Economics & Corrupt Capitalism
International & Futurism
07.15 Australia now has the highest minimum wage in the world [From 1960 to 2018 – the U.S. has fallen from 1st place to below the tenth place and off the chart]
07.14 At least 24 Yellow Vests lost eyes in violent protests. Now they're more determined than ever [Protests of all kinds will continue until systemic inequality loses political dominance]
07.13 After a Police Shooting, Ethiopian Israelis Seek a ‘Black Lives Matter’ Reckoning [Since so-called modern humans evolved there have been 10,000 generations of people. It is extremely far-fetched to think anyone is racially pure. SO ALL THIS HATE IS INCREDIBLY STUPID.]
07.13 Brazil’s President May Appoint Son, Friend to the Trumps, as Ambassador to U.S. [Friend of the Trumps, so we know they're all brain-dead except about near-term profits. They are clear-cutting the Amazon Rain Forest to feed-then-butcher millions of methane farting cows, over and over. Yep, that's there business plan. So therefore the rest of the world will hopefully plant billions of trees elsewhere to sequester CO2 to offset what the Bolsonaro family and investors are destroying. What's wrong with this picture?]
07.13 Trump’s Cruelty and Mexico’s Duty [Our president is immoral to his core and reacts to things like a child, not understanding that his actions are often crueler than they should be. And that cruelty will never completely be excused or forgotten—the people's hatred of Trump is growing, like the Texan's hatred when President General Santa Anna laid seige to the Alamo, which was Mexico's territory at the time...]
Nora Ephron: Julie & Julia (2009)
Better at the first blush than the long follow-through
19 August 2009
Ms. Ephron takes a questionable step in choosing to toggle back and forth between scenes in the life of Julia Child and the drab outer-borough strivings of Julie Powell.
The whole trouble with the otherwise charming and very well acted new Nora Epron movie, "Julie & Julia," is that it's totally lopsided. There's one half that we'd love to have much more of, and another we could quite easily do without. This is several great performances, but only half of a great movie.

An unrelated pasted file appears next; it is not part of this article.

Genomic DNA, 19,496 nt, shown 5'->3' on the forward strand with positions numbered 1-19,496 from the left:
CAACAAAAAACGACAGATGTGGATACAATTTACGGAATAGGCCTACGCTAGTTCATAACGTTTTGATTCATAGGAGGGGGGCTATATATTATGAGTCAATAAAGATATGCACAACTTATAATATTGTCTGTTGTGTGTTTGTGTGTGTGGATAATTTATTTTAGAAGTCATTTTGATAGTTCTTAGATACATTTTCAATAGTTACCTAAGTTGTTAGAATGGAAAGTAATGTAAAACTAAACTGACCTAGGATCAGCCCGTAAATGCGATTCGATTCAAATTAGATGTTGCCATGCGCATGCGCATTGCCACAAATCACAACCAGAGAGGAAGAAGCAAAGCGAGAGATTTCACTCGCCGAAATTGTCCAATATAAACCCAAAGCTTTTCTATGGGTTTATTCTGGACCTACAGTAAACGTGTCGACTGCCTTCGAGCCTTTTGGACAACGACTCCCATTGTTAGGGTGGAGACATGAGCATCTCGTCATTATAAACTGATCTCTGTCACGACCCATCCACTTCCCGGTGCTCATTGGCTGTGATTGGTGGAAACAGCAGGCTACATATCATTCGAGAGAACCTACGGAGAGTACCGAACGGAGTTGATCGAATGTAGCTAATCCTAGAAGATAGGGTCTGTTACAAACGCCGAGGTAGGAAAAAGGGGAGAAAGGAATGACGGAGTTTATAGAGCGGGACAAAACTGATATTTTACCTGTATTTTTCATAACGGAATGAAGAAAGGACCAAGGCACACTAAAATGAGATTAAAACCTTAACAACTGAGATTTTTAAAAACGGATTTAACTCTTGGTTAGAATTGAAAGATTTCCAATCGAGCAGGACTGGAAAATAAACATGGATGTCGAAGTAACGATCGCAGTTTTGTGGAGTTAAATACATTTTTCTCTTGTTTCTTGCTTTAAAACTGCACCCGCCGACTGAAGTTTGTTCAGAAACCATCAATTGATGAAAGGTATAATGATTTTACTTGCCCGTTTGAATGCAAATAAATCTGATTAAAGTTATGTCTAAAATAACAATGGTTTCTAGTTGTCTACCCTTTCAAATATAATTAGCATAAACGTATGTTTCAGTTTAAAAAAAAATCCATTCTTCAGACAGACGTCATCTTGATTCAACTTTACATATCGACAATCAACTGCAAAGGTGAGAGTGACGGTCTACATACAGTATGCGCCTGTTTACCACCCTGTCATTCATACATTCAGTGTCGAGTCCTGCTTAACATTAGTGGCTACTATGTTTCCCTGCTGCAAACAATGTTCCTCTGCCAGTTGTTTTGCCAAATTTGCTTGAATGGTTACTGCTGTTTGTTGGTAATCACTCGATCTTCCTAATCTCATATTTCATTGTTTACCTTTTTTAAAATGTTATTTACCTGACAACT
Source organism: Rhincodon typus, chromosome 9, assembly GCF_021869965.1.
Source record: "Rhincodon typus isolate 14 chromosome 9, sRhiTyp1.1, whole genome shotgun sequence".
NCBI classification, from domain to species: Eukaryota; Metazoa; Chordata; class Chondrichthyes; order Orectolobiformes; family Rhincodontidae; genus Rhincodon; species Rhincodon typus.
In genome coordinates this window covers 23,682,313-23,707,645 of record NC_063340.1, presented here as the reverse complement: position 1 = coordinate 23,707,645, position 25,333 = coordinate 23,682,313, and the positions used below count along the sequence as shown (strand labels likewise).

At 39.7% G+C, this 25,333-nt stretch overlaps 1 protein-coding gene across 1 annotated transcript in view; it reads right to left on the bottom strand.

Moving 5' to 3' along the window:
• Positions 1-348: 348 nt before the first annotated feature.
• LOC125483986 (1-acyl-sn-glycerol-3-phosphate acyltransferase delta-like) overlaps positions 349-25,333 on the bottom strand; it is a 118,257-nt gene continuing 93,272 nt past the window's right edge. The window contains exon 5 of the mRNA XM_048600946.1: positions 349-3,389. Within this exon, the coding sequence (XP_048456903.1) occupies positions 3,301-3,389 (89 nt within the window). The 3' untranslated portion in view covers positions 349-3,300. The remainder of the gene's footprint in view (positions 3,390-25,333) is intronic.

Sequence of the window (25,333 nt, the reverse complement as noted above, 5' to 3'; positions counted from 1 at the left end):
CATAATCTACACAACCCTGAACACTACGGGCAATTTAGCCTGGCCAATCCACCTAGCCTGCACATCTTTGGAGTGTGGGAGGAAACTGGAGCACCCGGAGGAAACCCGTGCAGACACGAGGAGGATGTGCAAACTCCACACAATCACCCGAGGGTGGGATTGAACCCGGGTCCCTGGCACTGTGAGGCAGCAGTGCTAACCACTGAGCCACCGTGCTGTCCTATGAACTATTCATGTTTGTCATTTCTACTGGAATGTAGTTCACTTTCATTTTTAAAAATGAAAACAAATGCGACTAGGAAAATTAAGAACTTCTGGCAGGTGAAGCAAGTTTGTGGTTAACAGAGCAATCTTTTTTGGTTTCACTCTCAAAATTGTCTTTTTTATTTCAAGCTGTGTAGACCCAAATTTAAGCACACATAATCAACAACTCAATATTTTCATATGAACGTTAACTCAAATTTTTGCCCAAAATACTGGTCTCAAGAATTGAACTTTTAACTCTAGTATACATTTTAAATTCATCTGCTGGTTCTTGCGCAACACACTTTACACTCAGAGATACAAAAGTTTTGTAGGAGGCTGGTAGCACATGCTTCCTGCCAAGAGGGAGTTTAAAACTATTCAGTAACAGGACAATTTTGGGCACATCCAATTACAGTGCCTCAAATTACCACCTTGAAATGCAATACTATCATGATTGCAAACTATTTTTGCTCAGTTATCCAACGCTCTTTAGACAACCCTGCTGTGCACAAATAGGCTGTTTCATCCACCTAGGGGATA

This happens because of two gimmicks, neither of which seems particularly brilliant. Julie Powell, an ambitious and frustrated women in Queens who wanted to escape her job and become a writer, in the year 2002 devised the gimmick of preparing all the 500-some recipes of Julia Child's Mastering the Art of French Cooking in 365 days and describing the process in a blog. And now Ms. Ephron has devised her own gimmick of splicing scenes from the book made from this blog together with scenes from Julie Child's book, My Life in France, which takes place mostly in the late Forties and Fifties. The cookbook came out in 1961, and at the end there's a scene set then when the book comes in the mail to the Childs' house in America. Ms. Ephron takes a questionable step in choosing to toggle back and forth between scenes in the life of Julia Child—an American icon with a revolutionary effect on American sophistication about food, whose life in post-war France was glamorous and amusing—and the drab outer-borough strivings of Julie Powell. Though Amy Adams, who plays Powell, is cute and appealing and even subtle, her scenes can hardly hope to compete with the ones celebrating Meryl Streep's joyous, irrepressible version of Julia Child.
Chris Messina, who plays Julie Powell's husband Eric, again is appealing—both stories concern good marriages with understanding husbands who nurtured their wives' difficult paths to fame and success—but he can hardly compete with the likes of Staney Tucci as Paul Child, Julia's husband. Tucci and Streep are a already a team, though there could hardly be more of a contrast between their roles this time and their earlier triumph in "The Devil Wears Prada," in which Meryl plays the ice queen fashion mag maven and Stanley plays her very gay right-hand man.